Image via WikipediaFamilies gathering outside the site of the underground mine explosion at the Pike River on the West Coast, NZ...
Families are gathering outside the site of an underground mine explosion at the Pike River on the West Coast this evening, where 27 miners remain unaccounted for.The reported fatality has not yet been confirmed here just after 9pm Friday evening NZ time,
At least two people have now emerged from the mine, following the explosion. They have been taken to Westport DHB with moderate injuries
The two miners indicated three of their colleagues were also on their way to the surface.
Some media were reporting one fatality but West Coast DHB could not confirm the death.
Pike River chief executive Peter Whittall said he had not received any reports of fatalities.
He described the safety conditions in the mine as excellent and said the trapped miners had safety equipment.
"Every worker carried a safety rescue device at all times including a breathing apparatus with oxygen," Mr Whittall said.
"The men are between two and two and a half kilometres inside, but because the mine drills into the side of the mountain they are probably only 120 below the surface.
"The issue for the rescue team will be to ensure that the ventilation underground is adequate for them to go in and find the men."
He said it was only speculation that the men were trapped because they were trained to go to a place of safety and to wait.
Blast rips through mine
West Coast Mine Rescue workers were preparing to enter the mine, 50km northeast of Greymouth, around 8pm.
An afternoon shift of miners and some management were underground at the Pike River Coal Mine near Greymouth when an explosion occurred around 3.45pm.
Earlier, Mr Whittall said 27 workers remained missing - 15 employees and 12 contractors.
Emergency services are at the mine's processing plant in Atarau, halfway between Greymouth and Reefton.
Six ambulances were on the scene, and three rescue helicopters were being sent from Nelson, Greymouth and Christchurch.
St John ambulance has more than 20 staff at the scene at the moment and is sending additional staff from Christchurch.
Police said they could not give full details yet but 36 tags belonging to miners were still hanging on the board at the mine.
"Those miners have not yet been heard from," said police spokeswoman Barbara Dunn
Police say there is concern that ventilation inside the mine shaft may be compromised by the power outage.
Loader driver blown 1500m
There was a power outage at the mine this afternoon, and an electrician went in to investigate about 3.50pm. He discovered a loader driver who had been blown off his machine about 1500m into the mine shaft, she said.
He was one of the two men to emerge from the mine.
Two workers had emerged from the mine, but they had been working in a different area.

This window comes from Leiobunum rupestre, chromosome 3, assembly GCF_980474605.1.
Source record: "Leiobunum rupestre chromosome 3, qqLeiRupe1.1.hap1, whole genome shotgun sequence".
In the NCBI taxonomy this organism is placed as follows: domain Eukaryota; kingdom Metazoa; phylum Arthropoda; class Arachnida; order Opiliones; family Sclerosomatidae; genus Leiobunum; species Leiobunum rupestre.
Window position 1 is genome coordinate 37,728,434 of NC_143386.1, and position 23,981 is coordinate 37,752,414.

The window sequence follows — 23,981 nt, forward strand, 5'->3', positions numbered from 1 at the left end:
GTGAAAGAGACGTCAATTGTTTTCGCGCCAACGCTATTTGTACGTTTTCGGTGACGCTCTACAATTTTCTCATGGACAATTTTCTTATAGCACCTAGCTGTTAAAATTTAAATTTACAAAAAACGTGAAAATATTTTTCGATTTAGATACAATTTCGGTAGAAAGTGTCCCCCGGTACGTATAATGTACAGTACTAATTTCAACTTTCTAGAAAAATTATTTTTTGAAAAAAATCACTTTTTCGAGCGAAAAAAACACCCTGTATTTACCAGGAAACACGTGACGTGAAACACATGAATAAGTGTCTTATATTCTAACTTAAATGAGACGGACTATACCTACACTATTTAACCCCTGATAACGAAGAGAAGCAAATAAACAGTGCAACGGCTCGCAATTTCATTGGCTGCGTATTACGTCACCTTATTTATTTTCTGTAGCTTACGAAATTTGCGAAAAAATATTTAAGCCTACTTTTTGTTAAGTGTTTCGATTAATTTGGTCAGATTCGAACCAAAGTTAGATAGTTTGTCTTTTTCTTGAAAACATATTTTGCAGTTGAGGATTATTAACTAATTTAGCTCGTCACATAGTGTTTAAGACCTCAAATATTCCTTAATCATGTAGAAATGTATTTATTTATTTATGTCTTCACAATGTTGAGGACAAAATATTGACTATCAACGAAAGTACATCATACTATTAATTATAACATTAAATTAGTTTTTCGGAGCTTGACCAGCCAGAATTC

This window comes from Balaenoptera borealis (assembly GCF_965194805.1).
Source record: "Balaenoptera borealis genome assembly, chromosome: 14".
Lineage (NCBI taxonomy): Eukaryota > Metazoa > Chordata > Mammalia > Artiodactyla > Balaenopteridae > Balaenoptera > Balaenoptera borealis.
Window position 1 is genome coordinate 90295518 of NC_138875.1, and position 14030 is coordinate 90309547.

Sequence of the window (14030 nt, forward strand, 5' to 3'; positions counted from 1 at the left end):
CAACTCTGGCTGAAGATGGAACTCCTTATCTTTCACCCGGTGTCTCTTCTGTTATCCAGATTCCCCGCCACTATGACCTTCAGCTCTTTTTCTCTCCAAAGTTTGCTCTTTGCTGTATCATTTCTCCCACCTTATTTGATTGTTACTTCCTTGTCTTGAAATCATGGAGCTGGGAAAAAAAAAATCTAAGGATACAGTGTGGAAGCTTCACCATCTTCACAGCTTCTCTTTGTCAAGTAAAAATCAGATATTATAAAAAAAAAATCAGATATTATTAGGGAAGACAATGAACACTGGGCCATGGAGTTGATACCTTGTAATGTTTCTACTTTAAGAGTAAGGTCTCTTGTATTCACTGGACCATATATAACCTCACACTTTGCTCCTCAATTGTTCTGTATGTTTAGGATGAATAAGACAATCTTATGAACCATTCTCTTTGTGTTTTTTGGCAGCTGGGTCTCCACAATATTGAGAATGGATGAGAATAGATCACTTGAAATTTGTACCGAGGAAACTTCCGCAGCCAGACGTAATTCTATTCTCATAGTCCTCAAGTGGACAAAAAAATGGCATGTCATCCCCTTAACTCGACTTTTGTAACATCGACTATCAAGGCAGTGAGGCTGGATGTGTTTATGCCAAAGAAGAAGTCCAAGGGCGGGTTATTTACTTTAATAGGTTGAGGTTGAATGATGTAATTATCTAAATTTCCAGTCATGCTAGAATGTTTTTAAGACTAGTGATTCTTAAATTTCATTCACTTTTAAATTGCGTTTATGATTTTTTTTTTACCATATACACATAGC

The two miners escaped by walking two kilometres in a valley inside the mine, climbing up inside the mountain. They eventually emerged through an escape portal.
Energy Minister Gerry Brownlee, who expects to be at the scene around 11pm, said the blast happened at 3.45pm and the last contact with any of the miners was lost at 4.15pm
He said mine officials had no idea what caused the blast, or the condition of the miners who were trapped.
The Mayor of Grey District, Tony Kokshoorn, who rushed to the site of the blast, said "it's not good".
"With a bit of luck, it might be okay but there are 25 to 30 unaccounted for."
Rapid response mines rescue teams have been mobilised from their headquarters at Rapahoe, seven miles north of Greymouth.
Escape tunnels in mine
Herald video journalist Simon Baker, who has been in the mine, says it does have an evacuation chute where miners can escape if the main entrance to the mine tunnel is blocked.
"They've built a small channel, which is just a ladder to the top of the mountain," said Mr Baker.
Mr Brownlee confirmed the existence of the exit tunnels but didn't know if they could be accessed by the miners.
He said he would be going to the mine tonight.
"Any assistance the Government can provide, the Government will be there."
Pike River Coal Mine
The mine is located 46 km to the northeast of Greymouth, halfway between Greymouth and Reefton.
The Brunner seam at Pike River holds the largest-known deposit of hard coking coal in New Zealand, with 58.5 million tonnes of coal in-ground. It runs six kilometres north-south and up to one-half kilometres east-west, averaging about seven metres in thickness
The company had recently almost halved its production forecasts for the 2011 year to between 320,000 and 360,000 tonnes
The mine is extremely isolated. It is a hill site mine that is made up of horizontal tunnels
Around 150 people are employed by the mine. New CEO Peter Whittall started on October 2.
Acknowledgements: NZ Herald staff